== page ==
2009 car guide
Not long ago, optioning out a new car was straightforward. If you wanted to add some extra value, comfort and convenience to your ride, you opted for an automatic transmission, cruise control, air conditioning, power steering, power brakes and a decent AM/FM stereo with cassette. If you lived north of the Mason-Dixon Line, you added a rear-window defogger, intermittent wipers, a bigger battery and an engine-block heater to the mix.
Although these options remain popular with consumers, today’s car buyers also have a dizzying array of aftermarket accessories to consider such as:
All of this equipment has the potential to make life with a new car safer and a lot more fun. But which of these pricey add-ons can help maintain your car’s value — or even increase it and which ones can actually diminish the value, making your car less appealing and harder to sell?
Reason to personalize “The whole notion behind vehicle personalization or customization is to make your vehicle fit you, its owner, like a glove, and to really make it meet your individual needs,” says Peter MacGillivray, vice president of events and communications at the Specialty Equipment Market Association, or SEMA. MacGillivray says the average U.S. consumer spends about $2,000 on optioning or modifying their vehicle within the first year of purchase.
“Rims (custom wheels) are probably the most popular, easiest and best aftermarket upgrade,” says Adam Simms, general manager of Toyota Sunnyvale in Sunnyvale, Calif. “They’re an option that not only positively impacts the performance and handling of any vehicle, but they immediately add value as well.”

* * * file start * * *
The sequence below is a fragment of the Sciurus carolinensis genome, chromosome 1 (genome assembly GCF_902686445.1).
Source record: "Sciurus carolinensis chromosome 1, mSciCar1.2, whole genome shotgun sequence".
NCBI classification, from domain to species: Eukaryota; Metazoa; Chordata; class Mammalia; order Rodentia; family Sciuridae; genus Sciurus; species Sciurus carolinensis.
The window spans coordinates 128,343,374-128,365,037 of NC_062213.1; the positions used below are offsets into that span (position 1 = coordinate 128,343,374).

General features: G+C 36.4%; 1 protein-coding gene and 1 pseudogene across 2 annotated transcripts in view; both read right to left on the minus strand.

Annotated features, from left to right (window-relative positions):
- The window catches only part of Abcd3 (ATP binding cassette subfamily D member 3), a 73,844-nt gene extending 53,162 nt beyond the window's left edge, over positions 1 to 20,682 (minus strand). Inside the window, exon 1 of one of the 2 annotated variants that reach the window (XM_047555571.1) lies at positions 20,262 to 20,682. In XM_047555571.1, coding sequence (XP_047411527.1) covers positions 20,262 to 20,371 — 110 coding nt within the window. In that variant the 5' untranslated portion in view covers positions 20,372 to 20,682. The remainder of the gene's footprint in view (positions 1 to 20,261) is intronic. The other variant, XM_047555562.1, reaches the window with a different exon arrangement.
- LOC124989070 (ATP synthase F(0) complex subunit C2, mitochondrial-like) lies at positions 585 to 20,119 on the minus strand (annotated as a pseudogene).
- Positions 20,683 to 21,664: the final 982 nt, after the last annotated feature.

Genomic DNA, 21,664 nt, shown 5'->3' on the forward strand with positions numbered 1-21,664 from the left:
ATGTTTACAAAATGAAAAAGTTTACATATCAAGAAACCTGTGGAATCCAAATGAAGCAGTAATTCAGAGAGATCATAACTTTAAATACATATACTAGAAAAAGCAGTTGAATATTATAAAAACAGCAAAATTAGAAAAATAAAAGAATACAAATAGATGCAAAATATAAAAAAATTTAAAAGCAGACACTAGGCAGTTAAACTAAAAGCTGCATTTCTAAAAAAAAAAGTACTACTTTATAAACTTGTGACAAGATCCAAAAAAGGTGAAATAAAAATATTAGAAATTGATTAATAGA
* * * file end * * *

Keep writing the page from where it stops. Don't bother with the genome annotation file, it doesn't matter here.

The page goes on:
Consumers are also spending increasing sums on mobile electronics that garner a return on investment at selling time.
Aftermarket GPS navigation systems, for example, are very popular with today’s drivers because they are more flexible and better designed than the systems installed by carmakers, says MacGillivray. Not only do these highly portable “stick-on” units afford you tremendous flexibility — you can use these units interchangeably among various vehicles — but they also generally come equipped with such built-in, state-of-the-art features as Bluetooth connectivity and other technologies that simply make them considerably easier to use and update.
“In a state like California and others where the law requires the use of a hands-free device when making a telephone call, a Bluetooth enabled GPS unit comes in real handy,” MacGillivray adds, noting that the majority of the GPS Systems that were factory installed last year lacked this functionality.
Aftermarket stereo systems are also desirable and value-enhancing options, provided they are installed professionally and don’t cause any problems with the vehicle’s electrical system, says Simms. The same goes for in-car DVD entertainment systems.
Add-ons that enhance
- Appropriate-size alloy rims/wheels with lower-profile tires.
- Navigation systems.
- Mobile electronics, such as in-car DVD “infotainment” systems, satellite radio and premium stereo packages).
- Factory-installed or vehicle-appropriate aftermarket leather seats/leather interiors.
- Sunroofs/moon roofs.
- Intelligent keys (free you from having to turn a physical switch to start a car, and they also automatically configure a car’s seats, mirrors and radio stations to the preference of the specific driver).
- Appropriate body kits such as bed-liners, fascias, grilles, step-bars, running boards, brush-guards, fog lights, taillight treatments and legal window tinting.
“Leather has long been considered an option that would increase the value and desirability of almost any vehicle, and a sunroof is also something that will increase resale value for almost any car,” says Chris Voss, purchasing manager of the Schaumburg, Ill., franchise of national automotive retailer CarMax.
2009 car guide
Don’t overdo it